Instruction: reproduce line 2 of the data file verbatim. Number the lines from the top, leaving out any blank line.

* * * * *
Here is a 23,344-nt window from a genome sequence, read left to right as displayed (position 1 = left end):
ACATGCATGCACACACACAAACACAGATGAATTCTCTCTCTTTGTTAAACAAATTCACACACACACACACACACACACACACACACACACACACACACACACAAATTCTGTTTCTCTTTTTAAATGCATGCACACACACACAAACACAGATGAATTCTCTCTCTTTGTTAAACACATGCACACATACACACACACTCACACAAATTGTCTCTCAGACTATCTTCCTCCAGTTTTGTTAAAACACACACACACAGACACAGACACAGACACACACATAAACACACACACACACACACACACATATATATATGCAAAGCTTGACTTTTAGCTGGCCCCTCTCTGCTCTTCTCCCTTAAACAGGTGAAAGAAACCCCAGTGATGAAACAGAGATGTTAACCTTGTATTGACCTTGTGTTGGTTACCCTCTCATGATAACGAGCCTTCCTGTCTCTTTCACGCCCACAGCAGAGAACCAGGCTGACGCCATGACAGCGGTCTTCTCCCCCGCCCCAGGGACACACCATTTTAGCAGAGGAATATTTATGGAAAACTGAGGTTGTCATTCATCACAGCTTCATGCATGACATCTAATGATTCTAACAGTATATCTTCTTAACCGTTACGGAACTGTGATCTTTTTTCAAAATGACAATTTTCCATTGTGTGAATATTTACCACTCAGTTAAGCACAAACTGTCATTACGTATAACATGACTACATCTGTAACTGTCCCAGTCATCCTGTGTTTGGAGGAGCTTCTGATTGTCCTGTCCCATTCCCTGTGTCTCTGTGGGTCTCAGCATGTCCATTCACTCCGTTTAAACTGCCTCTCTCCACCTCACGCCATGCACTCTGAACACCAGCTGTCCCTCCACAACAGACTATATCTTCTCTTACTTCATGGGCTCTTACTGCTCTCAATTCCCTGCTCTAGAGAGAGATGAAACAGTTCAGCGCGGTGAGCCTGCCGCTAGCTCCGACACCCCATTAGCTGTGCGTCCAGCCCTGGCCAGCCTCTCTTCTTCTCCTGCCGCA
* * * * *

ACATGCATGCACACACACAAACACAGATGAATTCTCTCTCTTTGTTAAACAAATTCACACACACACACACACACACACACACACACACACACACACACACACAAATTCTGTTTCTCTTTTTAAATGCATGCACACACACACAAACACAGATGAATTCTCTCTCTTTGTTAAACACATGCACACATACACACACACTCACACAAATTGTCTCTCAGACTATCTTCCTCCAGTTTTGTTAAAACACACACACACAGACACAGACACAGACACACACATAAACACACACACACACACACACACATATATATATGCAAAGCTTGACTTTTAGCTGGCCCCTCTCTGCTCTTCTCCCTTAAACAGGTGAAAGAAACCCCAGTGATGAAACAGAGATGTTAACCTTGTATTGACCTTGTGTTGGTTACCCTCTCATGATAACGAGCCTTCCTGTCTCTTTCACGCCCACAGCAGAGAACCAGGCTGACGCCATGACAGCGGTCTTCTCCCCCGCCCCAGGGACACACCATTTTAGCAGAGGAATATTTATGGAAAACTGAGGTTGTCATTCATCACAGCTTCATGCATGACATCTAATGATTCTAACAGTATATCTTCTTAACCGTTACGGAACTGTGATCTTTTTTCAAAATGACAATTTTCCATTGTGTGAATATTTACCACTCAGTTAAGCACAAACTGTCATTACGTATAACATGACTACATCTGTAACTGTCCCAGTCATCCTGTGTTTGGAGGAGCTTCTGATTGTCCTGTCCCATTCCCTGTGTCTCTGTGGGTCTCAGCATGTCCATTCACTCCGTTTAAACTGCCTCTCTCCACCTCACGCCATGCACTCTGAACACCAGCTGTCCCTCCACAACAGACTATATCTTCTCTTACTTCATGGGCTCTTACTGCTCTCAATTCCCTGCTCTAGAGAGAGATGAAACAGTTCAGCGCGGTGAGCCTGCCGCTAGCTCCGACACCCCATTAGCTGTGCGTCCAGCCCTGGCCAGCCTCTCTTCTTCTCCTGCCGCA